West Elk Loop: Crested Butte, Gunnison, Dillon Pinnacles

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The West Elk Loop Scenic Byway covers a wide variety of scenery in western Colorado — mountains, aspen groves, ranchland, and desert.  This part of the drive takes you from Crested Butte, through Gunnison, and then westward.

Location

The West Elk Loop includes Colorado Highways 133, 135, and 92, Gunnison County 12, and US Highway 50.  On this page, we’ll discuss the southern and eastern part of the loop, starting in Crested Butte, then traveling south on Highway 135 to Gunnison, followed by US 50 westbound past the Blue Mesa Reservoir.

My Visit

You really can’t go wrong with a stop in Crested Butte or Gunnison.  Both towns offer everything you need, as well as a great variety of recreation opportunities nearby.  Crested Butte has the feel of a ski-resort town, mixed with a traditional Colorado mountain town.

I arrived in Crested Butte via Gunnison County Route 12.  It’s a beautiful drive through an immense aspen grove — argued to be one of the largest single organisms on earth.  As you’d expect, it’s especially beautiful in autumn, during the fall colors.  You can read about that part of the trip here.

As you head south on Colorado 135, you’ll have an excellent view of Crested Butte — the mountain that shares its name with the town.  This mountain measures 12,168 feet (3,709 meters).  The town’s ski resort is located on its northern slopes.

From the highway, you’ll have a nice view of Crested Butte as you leave town.  Crested Butte Community School is located at the southern end of town.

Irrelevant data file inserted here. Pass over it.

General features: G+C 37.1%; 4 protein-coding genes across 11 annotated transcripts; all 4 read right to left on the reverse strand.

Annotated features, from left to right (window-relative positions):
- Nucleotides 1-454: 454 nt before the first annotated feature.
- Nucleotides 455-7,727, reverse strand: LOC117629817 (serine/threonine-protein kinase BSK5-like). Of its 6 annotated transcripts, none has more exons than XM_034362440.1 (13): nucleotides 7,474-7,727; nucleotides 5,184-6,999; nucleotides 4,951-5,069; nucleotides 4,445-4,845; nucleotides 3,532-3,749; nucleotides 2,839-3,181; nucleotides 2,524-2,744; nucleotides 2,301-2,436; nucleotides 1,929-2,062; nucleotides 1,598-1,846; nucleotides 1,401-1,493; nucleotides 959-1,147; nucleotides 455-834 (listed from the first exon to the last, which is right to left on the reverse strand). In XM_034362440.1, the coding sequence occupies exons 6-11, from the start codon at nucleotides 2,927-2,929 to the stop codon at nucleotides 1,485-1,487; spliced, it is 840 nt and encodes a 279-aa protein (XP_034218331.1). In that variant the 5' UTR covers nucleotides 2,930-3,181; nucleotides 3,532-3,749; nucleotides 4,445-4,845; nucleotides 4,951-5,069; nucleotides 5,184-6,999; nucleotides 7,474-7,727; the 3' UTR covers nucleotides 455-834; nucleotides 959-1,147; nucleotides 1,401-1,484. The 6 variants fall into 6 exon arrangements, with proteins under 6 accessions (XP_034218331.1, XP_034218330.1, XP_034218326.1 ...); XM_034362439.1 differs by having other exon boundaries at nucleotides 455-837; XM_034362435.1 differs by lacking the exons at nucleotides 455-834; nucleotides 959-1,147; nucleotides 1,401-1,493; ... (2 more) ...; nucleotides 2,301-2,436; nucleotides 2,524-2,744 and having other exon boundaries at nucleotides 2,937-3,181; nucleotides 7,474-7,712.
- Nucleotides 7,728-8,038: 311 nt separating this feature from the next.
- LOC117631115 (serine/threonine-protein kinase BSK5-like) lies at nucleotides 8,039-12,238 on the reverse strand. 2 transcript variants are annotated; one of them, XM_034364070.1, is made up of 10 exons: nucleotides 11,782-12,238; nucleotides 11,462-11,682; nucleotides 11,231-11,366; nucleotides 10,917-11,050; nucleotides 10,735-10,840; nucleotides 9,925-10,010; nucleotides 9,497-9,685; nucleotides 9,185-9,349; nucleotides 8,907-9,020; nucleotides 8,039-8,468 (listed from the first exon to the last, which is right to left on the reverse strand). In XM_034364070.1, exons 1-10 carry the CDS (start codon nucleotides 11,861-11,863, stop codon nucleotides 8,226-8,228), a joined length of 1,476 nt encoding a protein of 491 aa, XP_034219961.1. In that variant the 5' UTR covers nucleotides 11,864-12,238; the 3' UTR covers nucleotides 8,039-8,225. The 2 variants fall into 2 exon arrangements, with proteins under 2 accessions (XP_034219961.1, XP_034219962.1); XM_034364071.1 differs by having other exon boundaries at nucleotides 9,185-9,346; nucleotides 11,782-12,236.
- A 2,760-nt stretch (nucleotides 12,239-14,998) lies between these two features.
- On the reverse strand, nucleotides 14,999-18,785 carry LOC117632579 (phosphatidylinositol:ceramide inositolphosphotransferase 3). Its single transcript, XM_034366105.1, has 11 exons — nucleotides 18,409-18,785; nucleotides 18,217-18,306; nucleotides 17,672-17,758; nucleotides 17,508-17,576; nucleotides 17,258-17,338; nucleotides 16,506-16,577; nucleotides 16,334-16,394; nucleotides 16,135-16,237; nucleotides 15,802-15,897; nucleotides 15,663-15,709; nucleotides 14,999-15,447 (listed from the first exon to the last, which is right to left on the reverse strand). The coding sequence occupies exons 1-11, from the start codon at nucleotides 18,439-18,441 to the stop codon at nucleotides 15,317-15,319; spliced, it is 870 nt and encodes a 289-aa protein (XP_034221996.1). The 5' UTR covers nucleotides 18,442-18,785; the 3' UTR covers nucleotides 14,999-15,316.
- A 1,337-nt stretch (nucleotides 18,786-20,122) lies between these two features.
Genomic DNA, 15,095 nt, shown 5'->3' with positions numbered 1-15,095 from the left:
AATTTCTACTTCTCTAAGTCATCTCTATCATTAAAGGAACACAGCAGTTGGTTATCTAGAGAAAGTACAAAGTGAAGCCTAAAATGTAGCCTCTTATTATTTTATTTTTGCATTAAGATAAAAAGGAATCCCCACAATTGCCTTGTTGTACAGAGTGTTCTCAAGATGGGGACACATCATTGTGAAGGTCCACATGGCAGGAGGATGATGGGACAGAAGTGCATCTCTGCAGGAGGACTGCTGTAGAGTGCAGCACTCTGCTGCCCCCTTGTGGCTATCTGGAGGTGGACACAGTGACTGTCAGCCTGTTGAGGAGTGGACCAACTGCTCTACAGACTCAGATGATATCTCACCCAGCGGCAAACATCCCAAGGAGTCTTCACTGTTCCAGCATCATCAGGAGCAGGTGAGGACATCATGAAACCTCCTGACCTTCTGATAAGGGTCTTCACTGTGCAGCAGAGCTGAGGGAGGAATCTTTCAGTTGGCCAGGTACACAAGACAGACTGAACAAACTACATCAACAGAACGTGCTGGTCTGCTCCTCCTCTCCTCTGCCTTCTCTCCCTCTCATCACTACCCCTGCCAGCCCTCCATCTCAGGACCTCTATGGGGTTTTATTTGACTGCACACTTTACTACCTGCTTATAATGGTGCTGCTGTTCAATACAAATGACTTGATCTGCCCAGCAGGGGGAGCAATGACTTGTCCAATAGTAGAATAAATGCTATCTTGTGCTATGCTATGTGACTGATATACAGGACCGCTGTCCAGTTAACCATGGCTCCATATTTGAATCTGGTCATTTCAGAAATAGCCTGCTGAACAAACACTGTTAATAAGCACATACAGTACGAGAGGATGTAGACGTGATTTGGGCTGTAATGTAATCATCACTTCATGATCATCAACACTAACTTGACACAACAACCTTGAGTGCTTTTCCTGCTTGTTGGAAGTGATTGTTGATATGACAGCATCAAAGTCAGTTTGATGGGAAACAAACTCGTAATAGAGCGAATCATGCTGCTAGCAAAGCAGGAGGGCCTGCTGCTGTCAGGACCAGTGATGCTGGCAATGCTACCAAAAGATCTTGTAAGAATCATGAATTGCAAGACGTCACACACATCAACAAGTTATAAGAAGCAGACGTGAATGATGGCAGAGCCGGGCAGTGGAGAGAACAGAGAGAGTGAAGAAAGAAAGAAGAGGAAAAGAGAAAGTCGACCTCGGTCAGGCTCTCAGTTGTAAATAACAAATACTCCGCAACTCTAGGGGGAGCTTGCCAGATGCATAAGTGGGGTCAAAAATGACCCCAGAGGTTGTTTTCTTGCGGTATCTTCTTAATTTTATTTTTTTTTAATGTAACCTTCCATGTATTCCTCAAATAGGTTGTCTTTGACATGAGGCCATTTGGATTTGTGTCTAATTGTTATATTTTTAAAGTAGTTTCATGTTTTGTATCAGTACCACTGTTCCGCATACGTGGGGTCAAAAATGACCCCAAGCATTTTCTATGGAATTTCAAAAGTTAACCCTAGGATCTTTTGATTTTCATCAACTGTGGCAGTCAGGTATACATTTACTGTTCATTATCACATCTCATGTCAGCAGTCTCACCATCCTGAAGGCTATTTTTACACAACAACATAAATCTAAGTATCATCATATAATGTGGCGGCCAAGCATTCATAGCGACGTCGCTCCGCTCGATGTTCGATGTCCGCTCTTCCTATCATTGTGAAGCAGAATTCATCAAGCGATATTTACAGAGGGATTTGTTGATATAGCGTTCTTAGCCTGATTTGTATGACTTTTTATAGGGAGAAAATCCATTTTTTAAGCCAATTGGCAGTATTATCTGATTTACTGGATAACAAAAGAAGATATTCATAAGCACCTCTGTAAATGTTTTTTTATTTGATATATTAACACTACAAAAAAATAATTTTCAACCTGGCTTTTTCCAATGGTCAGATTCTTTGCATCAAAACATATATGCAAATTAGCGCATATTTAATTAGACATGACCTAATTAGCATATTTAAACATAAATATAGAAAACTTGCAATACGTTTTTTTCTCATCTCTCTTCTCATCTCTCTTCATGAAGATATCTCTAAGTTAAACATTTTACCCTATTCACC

For much of the way to Gunnison, Highway 135 passes through a wide-open valley, with hills in the distance on either side.

You may notice big, slanted tree at the side of the road, complete with a tire swing.  I think I’ve stopped here and taken this same picture, at least twice.

Detour: in 2010, I turned off of Route 135 at Almont, and followed dirt roads to Taylor Park Reservoir, Cottonwood Pass, and the ghost town of Tincup.  These are all worthwhile diversions, if you have the time.

Gunnison feels less like a tourist town, and more like a working town. On this visit in 2014, I drove through quickly (having spent more time than I should in places like Marble and Kebler Pass).  You can read about my 2010 visit here.

At Gunnison, turn west on US 50.  The landscape changes abruptly…

… and suddenly you’re in a desert, surrounded by sagebrush.

In this area, the Gunnison River is dammed, forming the Blue Mesa Reservoir, which is surrounded by the Curecanti National Recreation Area.  Across the lake, you can see the Dillion Pinnacles, which you can access via a 4-mile hike.

You’ll see the Dillon Pinnacles, shortly after US 50 crosses the reservoir on a long bridge.  Further west, the West Elk Loop crosses the river again, atop the Blue Mesa Dam.

West of the dam, the Black Canyon of the Gunnison begins.  You can visit this national park via side-roads off of Route 92 or US 50.

The Bottom Line

You could easily spend a day or two in Crested Butte, and another day exploring the Cottonwood Pass area off of Route 135.  Gunnison provides good motel rooms at a much cheaper rate than in Crested Butte, so you may want to make it your base of operations.

Drivelapse Video

Check out this time-lapse, dash-cam video of the drive from Crested Butte to Gunnison…

… and Gunnison to Montrose:

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